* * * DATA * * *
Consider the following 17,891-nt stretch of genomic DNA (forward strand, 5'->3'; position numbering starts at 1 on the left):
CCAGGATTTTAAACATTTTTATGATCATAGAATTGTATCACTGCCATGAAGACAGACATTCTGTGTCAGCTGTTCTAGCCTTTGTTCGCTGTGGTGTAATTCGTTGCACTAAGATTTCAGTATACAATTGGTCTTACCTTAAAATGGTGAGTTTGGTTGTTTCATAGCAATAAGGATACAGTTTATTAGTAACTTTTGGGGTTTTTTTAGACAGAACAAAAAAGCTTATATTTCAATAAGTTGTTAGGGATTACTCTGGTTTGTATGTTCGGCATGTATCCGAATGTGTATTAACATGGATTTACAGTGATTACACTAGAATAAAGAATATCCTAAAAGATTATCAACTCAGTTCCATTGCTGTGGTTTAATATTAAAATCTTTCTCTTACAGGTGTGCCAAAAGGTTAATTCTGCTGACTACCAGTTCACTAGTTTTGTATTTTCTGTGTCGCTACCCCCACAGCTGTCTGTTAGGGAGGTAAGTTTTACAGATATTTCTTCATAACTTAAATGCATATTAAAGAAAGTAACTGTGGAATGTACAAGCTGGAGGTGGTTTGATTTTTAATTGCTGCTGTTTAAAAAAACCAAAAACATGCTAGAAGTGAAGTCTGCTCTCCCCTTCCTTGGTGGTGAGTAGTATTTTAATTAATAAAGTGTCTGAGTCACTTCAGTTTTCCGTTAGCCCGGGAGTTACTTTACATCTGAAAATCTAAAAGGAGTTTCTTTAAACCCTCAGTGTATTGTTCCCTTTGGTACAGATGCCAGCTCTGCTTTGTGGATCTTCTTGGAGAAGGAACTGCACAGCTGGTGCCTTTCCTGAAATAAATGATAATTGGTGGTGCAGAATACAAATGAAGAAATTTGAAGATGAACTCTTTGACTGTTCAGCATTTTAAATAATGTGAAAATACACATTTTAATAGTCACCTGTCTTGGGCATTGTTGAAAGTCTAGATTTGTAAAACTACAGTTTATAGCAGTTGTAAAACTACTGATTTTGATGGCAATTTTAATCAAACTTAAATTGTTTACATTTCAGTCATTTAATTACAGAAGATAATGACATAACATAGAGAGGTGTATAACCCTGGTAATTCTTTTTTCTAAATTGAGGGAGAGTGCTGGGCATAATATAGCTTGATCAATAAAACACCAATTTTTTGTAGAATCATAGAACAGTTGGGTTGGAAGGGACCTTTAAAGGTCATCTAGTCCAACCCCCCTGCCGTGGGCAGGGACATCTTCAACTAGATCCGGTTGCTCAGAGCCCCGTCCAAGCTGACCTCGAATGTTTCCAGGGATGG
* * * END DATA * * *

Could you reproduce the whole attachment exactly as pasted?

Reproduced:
Consider the following 17,891-nt stretch of genomic DNA (forward strand, 5'->3'; position numbering starts at 1 on the left):
CCAGGATTTTAAACATTTTTATGATCATAGAATTGTATCACTGCCATGAAGACAGACATTCTGTGTCAGCTGTTCTAGCCTTTGTTCGCTGTGGTGTAATTCGTTGCACTAAGATTTCAGTATACAATTGGTCTTACCTTAAAATGGTGAGTTTGGTTGTTTCATAGCAATAAGGATACAGTTTATTAGTAACTTTTGGGGTTTTTTTAGACAGAACAAAAAAGCTTATATTTCAATAAGTTGTTAGGGATTACTCTGGTTTGTATGTTCGGCATGTATCCGAATGTGTATTAACATGGATTTACAGTGATTACACTAGAATAAAGAATATCCTAAAAGATTATCAACTCAGTTCCATTGCTGTGGTTTAATATTAAAATCTTTCTCTTACAGGTGTGCCAAAAGGTTAATTCTGCTGACTACCAGTTCACTAGTTTTGTATTTTCTGTGTCGCTACCCCCACAGCTGTCTGTTAGGGAGGTAAGTTTTACAGATATTTCTTCATAACTTAAATGCATATTAAAGAAAGTAACTGTGGAATGTACAAGCTGGAGGTGGTTTGATTTTTAATTGCTGCTGTTTAAAAAAACCAAAAACATGCTAGAAGTGAAGTCTGCTCTCCCCTTCCTTGGTGGTGAGTAGTATTTTAATTAATAAAGTGTCTGAGTCACTTCAGTTTTCCGTTAGCCCGGGAGTTACTTTACATCTGAAAATCTAAAAGGAGTTTCTTTAAACCCTCAGTGTATTGTTCCCTTTGGTACAGATGCCAGCTCTGCTTTGTGGATCTTCTTGGAGAAGGAACTGCACAGCTGGTGCCTTTCCTGAAATAAATGATAATTGGTGGTGCAGAATACAAATGAAGAAATTTGAAGATGAACTCTTTGACTGTTCAGCATTTTAAATAATGTGAAAATACACATTTTAATAGTCACCTGTCTTGGGCATTGTTGAAAGTCTAGATTTGTAAAACTACAGTTTATAGCAGTTGTAAAACTACTGATTTTGATGGCAATTTTAATCAAACTTAAATTGTTTACATTTCAGTCATTTAATTACAGAAGATAATGACATAACATAGAGAGGTGTATAACCCTGGTAATTCTTTTTTCTAAATTGAGGGAGAGTGCTGGGCATAATATAGCTTGATCAATAAAACACCAATTTTTTGTAGAATCATAGAACAGTTGGGTTGGAAGGGACCTTTAAAGGTCATCTAGTCCAACCCCCCTGCCGTGGGCAGGGACATCTTCAACTAGATCCGGTTGCTCAGAGCCCCGTCCAAGCTGACCTCGAATGTTTCCAGGGATGG